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Ideas for projects for STEM club?


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Kids will range from about 4th grade to early high school, with a few younger siblings. The idea would be to have projects that kids could research, do at home, and bring in to share/test. Projects would need to be things that wouldn't cost too much. I'm thinking things like toothpick bridges, marshmallow chunkin' (catapults, trebuchets....), anything we can do with legos in a couple of hours (we have a BIG lego collection), maybe balloon rockets? Any suggestions?

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Lego projects: build a boat that can float a one pound weight for 30 seconds. Build a bridge that can support a person. Tallest tower that can withstand an earthquake. Build a zip line (fishing line across the length of the room) and build gondolas.

 

Water rockets. So much fun. And they can build them at home or in class.

 

Egg drop challenge (build a contraption that would keep a raw egg safe from being tossed off the top of a building). To make this one harder, students need to "purchase" materials and have a limited "budget". We've paired this with a talk about NASA and the Mars rover

Edited by athomeontheprairie
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search 'webelos engineering projects'

 

My crew enjoyed catapults,block and tackle,water rockets, making rope, and making a simple electric motor

 

We stayed away from things done at school...here it is bridge competition and egg drop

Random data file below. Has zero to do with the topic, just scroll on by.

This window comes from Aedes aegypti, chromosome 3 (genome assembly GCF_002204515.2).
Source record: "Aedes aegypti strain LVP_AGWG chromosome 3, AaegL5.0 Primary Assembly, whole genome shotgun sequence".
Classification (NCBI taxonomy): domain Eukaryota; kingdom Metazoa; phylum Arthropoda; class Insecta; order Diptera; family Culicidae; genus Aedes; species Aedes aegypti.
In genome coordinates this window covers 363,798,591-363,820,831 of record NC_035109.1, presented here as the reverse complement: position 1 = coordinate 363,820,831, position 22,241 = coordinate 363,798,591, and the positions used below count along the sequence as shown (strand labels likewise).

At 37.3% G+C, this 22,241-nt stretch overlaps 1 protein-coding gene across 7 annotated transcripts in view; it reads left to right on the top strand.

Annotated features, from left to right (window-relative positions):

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Cabbage vs. litmus paper and/or pH strips as an indicator, followed by soil testing.

 

Dissolving an egg shell from around the egg in vinegar.

 

Making rock candy with a super saturated sugar solution.

 

My inclination would be to do observational work in the coop setting rather than reports, and then send the reporting assignment home with the kids.  I'd probably start out with easy water-based experiments from "Awesome Ocean Science" or "Adventures with Atoms and Molecules" but then progress fairly quickly to using a GEMS book, maybe the one on rivers and water erosion/paths/effects.

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I used to teach science. A couple of fun ones we did....

1) variation on the egg drop. Give the kids 15 pieces (or some other set amount of copy paper) and a yard of masking tape. They have to make a contraption out of only those materials that will cushion the fall of an egg dropped on it. Who ever can drop an egg from the highest point before it breaks wins. You start out at a set height, drop the egg, then move the egg up a couple inches higher and drop it, etc. until it breaks.

 

2) soda boat races. Have the kids make a boat out of a soda bottle/water bottle (not 2-liter) that is powered by the reaction between baking soda and vinegar. I gave the kids pretty much free reign on how to design them. Some of the kids did a pretty complicated design, some of them were simple. I think there was a set amount of vinegar and baking soda they could use. You will have to make 2 tracks out of rain gutters, but that's always a fun one.

 

3) we also made water powered rockets out of 2liter bottles. You would have to purchase a launcher, because you fill the bottle partial with water, then attach it to a bicycle pump with a special stopper and pressurize it. Then you pull the plug and thing goes pretty high.